Fiscal Compliance – being good financial stewards of the sponsors funding – is just as important as the science or technical aspects of an award.
The principle investigator (PI) is the primary person responsible for the proper management of an externally sponsored project. The PI must conduct the work as outlined by the approved scope of work and in accordance with the authorized budget.
Fiscal Compliance includes but it not limited to the following:
- Allowable/Unallowable Costs (link to section at bottom)
- Budget Reconciliation
- Cost Sharing
- Cost Transfers
- Effort Reporting
- Financial Reporting
- Sub-recipient Monitoring
In order to be allowable on a sponsored project, all charges must, first and foremost, be reasonable, allocable to the specific project, and allowable under sponsor, university, and state regulations. The university expects and requires budget authorities to exercise the highest standards of ethical and responsibility in the conduct of grants.
Allowable and Unallowable Costs
Determining whether an expense is allowable or unallowable is the first step in assigning a cost to an award. If an expense is not allowable on an award, do not charge it to that award. It must be charged to an unrestricted funding source.
The principles of OMB Circular A-21 (A-21) govern costs that may be charged either directly or indirectly to the government by educational institutions. GC generally applies these same cost principles to non-federal funding as well, although in some cases non-federal sponsors define allowable and unallowable costs differently than federal sponsors.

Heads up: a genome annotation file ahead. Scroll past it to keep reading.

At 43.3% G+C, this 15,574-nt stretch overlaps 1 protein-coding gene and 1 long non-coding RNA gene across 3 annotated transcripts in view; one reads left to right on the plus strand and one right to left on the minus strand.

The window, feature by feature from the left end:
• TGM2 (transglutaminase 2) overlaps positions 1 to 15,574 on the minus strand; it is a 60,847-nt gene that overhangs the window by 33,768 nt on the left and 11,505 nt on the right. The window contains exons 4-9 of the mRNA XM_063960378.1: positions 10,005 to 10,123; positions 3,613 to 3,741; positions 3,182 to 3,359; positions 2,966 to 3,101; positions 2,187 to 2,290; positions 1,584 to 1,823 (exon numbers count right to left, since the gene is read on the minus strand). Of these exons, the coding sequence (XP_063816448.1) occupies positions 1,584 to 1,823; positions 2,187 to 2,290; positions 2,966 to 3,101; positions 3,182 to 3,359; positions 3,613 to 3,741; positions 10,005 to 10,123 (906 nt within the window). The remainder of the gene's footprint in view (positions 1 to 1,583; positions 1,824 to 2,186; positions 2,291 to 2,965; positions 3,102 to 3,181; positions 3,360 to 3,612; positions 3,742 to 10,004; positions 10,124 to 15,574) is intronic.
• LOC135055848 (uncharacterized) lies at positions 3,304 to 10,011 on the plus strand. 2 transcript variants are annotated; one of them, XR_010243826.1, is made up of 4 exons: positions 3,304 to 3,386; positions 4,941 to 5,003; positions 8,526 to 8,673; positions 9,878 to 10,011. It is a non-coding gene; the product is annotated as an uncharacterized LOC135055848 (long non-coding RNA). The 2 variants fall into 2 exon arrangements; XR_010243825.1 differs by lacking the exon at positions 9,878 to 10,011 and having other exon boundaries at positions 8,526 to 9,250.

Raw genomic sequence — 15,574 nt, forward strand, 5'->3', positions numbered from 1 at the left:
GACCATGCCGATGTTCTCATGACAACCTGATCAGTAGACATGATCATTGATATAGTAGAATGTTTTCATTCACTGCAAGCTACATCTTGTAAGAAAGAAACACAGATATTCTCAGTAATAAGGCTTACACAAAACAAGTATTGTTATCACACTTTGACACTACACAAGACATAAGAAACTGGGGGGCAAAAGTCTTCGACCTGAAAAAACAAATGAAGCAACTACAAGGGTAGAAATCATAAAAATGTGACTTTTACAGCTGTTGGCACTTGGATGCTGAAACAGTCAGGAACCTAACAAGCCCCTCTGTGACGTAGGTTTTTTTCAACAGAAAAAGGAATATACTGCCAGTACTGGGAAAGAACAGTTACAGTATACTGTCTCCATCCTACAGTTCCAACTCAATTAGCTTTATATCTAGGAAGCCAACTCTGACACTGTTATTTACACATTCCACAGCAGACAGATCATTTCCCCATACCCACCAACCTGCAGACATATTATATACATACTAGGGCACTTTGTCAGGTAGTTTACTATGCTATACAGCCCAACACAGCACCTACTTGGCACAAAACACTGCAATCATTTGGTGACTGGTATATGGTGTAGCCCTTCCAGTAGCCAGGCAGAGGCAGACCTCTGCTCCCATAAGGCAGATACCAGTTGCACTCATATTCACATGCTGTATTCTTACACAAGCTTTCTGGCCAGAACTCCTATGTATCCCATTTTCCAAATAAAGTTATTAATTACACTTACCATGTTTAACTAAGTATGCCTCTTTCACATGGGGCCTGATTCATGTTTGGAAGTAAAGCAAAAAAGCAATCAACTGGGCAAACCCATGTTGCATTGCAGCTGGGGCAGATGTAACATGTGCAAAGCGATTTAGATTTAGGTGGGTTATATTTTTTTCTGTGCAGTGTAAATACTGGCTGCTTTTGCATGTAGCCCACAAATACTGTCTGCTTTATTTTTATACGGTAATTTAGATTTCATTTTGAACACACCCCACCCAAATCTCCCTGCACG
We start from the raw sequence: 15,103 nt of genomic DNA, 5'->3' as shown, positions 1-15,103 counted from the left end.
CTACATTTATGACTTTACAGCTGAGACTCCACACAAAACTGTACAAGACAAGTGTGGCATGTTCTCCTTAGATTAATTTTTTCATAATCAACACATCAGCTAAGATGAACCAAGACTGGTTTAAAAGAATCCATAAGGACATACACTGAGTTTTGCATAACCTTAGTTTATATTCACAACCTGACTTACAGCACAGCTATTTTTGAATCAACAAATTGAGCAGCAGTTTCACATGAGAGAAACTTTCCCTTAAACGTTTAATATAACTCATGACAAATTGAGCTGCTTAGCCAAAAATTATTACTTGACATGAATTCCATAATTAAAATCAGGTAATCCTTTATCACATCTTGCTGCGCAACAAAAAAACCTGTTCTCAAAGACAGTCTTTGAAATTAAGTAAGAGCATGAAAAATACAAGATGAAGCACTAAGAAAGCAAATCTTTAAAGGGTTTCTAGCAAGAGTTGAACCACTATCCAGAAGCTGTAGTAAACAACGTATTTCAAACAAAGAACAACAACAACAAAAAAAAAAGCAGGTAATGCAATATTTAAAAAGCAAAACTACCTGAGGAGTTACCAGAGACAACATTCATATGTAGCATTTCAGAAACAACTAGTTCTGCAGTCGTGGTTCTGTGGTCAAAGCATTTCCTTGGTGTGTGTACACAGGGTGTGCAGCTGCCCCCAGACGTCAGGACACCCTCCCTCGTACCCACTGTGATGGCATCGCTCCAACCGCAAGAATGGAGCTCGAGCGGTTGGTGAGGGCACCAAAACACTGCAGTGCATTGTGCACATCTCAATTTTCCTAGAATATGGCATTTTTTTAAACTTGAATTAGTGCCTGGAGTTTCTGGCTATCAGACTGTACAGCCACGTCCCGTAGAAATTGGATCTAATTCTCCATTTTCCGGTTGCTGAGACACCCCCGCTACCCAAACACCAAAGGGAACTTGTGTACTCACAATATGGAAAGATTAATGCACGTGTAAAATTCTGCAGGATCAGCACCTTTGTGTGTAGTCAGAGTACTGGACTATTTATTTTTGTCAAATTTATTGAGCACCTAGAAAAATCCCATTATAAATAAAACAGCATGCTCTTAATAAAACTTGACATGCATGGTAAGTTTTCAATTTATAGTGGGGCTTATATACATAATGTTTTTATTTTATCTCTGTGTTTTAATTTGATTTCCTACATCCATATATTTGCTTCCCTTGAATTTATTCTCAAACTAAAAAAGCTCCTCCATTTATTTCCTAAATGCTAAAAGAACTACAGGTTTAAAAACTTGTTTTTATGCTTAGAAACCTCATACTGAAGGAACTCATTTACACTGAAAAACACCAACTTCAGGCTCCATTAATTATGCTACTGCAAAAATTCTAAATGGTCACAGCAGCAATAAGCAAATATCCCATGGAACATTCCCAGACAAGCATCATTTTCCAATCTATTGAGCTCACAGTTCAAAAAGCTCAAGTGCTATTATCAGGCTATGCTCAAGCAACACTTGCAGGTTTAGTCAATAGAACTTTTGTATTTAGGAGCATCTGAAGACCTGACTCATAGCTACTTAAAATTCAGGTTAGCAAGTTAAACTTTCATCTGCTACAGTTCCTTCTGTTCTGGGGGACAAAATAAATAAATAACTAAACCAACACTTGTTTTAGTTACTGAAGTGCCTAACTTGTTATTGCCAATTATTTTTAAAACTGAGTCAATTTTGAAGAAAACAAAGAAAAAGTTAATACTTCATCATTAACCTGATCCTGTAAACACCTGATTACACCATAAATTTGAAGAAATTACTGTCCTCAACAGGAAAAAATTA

Each awarding agency has the right to establish its own terms and conditions for its awards. Specific award terms and conditions take precedence over the provisions of A-21. For example, although travel is not defined as unallowable in A-21, your particular award may designate travel, or more likely foreign travel, as unallowable. In that case, you may not charge foreign travel to that project.
Allowable Costs – An allowable cost is a cost that can be paid by your contract or grant. GC considers a cost to be allowable when it meets the following tests:
- The cost is reasonable; it reflects what a prudent person might pay.
- The cost is allocable; the contract or grant that paid the expense benefits from it. For a cost to be allocable, it must meet one of the following criteria:
- It is incurred solely to advance the work under the sponsored agreement.
- It benefits the sponsored agreement and the work of the institution, in proportions that can be approximated through the use of reasonable methods.
- It is necessary to the overall operation of the institution and is deemed to be assignable in part to sponsored projects.
- The accounting treatment of the cost is consistent across the campus.
- The cost is allowable as defined by A-21 and/ or by the terms of the particular award.
These requirements pertain to costs associated with developing a proposal, recording in the University accounting system, or reporting on a financial report.
Unallowable Costs – An unallowable cost is a cost that cannot be paid by your contract or grant. Such costs may be expressly prohibited by A-21 or may be considered unallowable as a result of campus policy or by mutual agreement with a governmental agency. The University has the responsibility to identify such costs and exclude them from any billing, claim, or award proposal. Occasionally, a sponsoring agency may state that certain costs are not reimbursable even though they are considered allowable by federal regulations. These costs are unallowable and must be excluded from billing.
When trying to determining allowability, always refer to the award terms and conditions and contact OGSP if you have questions.